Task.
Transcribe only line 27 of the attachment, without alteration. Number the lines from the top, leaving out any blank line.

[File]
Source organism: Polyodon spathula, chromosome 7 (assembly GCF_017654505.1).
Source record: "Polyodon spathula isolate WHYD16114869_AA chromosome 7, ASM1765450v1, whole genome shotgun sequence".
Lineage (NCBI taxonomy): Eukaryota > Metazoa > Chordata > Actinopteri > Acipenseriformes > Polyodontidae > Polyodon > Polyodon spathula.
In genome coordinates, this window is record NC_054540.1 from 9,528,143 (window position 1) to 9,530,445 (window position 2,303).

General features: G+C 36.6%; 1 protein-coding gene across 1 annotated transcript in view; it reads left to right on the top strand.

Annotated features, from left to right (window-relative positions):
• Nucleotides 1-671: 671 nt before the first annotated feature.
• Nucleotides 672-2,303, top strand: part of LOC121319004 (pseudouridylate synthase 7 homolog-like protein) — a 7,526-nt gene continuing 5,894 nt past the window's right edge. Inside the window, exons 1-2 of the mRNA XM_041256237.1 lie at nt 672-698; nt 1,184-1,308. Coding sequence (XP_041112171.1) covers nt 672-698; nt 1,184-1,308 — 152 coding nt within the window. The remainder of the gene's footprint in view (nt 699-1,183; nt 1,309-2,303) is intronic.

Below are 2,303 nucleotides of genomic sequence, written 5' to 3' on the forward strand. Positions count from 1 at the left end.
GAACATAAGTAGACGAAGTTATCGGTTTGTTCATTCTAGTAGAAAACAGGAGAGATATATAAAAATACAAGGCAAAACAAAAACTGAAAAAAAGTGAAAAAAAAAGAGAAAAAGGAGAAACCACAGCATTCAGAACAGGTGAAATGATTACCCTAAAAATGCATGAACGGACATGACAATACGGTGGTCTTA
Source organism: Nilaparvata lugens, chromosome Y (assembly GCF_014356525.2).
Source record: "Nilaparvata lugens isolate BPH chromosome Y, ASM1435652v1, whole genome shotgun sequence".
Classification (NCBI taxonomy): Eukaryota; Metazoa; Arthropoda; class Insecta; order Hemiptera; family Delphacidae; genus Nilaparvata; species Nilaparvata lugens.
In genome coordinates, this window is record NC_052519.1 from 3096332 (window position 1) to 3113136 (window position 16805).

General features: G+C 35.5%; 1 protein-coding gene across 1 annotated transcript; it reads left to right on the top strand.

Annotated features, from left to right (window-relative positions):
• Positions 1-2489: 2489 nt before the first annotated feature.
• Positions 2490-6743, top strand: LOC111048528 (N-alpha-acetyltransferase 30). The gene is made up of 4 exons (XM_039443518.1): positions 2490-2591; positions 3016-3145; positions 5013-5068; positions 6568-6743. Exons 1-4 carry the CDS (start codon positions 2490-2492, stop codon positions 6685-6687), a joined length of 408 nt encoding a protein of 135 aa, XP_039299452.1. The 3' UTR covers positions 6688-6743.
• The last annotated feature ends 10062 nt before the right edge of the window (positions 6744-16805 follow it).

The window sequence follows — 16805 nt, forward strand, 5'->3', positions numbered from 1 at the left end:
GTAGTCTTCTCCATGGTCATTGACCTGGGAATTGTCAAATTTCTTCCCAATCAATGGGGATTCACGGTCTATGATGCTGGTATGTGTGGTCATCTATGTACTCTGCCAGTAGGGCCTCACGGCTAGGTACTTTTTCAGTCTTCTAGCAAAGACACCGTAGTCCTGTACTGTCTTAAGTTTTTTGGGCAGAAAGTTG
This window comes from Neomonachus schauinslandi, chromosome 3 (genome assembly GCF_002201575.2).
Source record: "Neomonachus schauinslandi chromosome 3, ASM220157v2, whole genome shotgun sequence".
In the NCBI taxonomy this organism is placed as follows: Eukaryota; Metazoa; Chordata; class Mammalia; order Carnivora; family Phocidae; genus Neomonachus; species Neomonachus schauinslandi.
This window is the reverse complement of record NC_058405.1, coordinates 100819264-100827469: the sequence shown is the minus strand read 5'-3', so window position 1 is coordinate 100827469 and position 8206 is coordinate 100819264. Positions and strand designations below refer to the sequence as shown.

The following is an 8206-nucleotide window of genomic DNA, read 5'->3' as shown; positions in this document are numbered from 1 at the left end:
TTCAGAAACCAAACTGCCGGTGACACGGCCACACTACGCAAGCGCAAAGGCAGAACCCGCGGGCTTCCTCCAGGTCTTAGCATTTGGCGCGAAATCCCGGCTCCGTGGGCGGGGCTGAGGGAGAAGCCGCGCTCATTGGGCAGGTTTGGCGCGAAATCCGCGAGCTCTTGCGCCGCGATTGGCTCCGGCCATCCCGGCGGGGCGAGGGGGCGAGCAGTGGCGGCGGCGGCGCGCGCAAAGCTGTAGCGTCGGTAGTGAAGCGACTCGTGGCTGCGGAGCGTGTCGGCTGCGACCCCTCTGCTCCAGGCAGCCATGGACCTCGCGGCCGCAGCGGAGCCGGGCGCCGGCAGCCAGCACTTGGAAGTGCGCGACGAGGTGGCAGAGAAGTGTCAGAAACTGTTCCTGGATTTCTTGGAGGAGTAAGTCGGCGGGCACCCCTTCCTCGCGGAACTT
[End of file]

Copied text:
TTCAGAAACCAAACTGCCGGTGACACGGCCACACTACGCAAGCGCAAAGGCAGAACCCGCGGGCTTCCTCCAGGTCTTAGCATTTGGCGCGAAATCCCGGCTCCGTGGGCGGGGCTGAGGGAGAAGCCGCGCTCATTGGGCAGGTTTGGCGCGAAATCCGCGAGCTCTTGCGCCGCGATTGGCTCCGGCCATCCCGGCGGGGCGAGGGGGCGAGCAGTGGCGGCGGCGGCGCGCGCAAAGCTGTAGCGTCGGTAGTGAAGCGACTCGTGGCTGCGGAGCGTGTCGGCTGCGACCCCTCTGCTCCAGGCAGCCATGGACCTCGCGGCCGCAGCGGAGCCGGGCGCCGGCAGCCAGCACTTGGAAGTGCGCGACGAGGTGGCAGAGAAGTGTCAGAAACTGTTCCTGGATTTCTTGGAGGAGTAAGTCGGCGGGCACCCCTTCCTCGCGGAACTT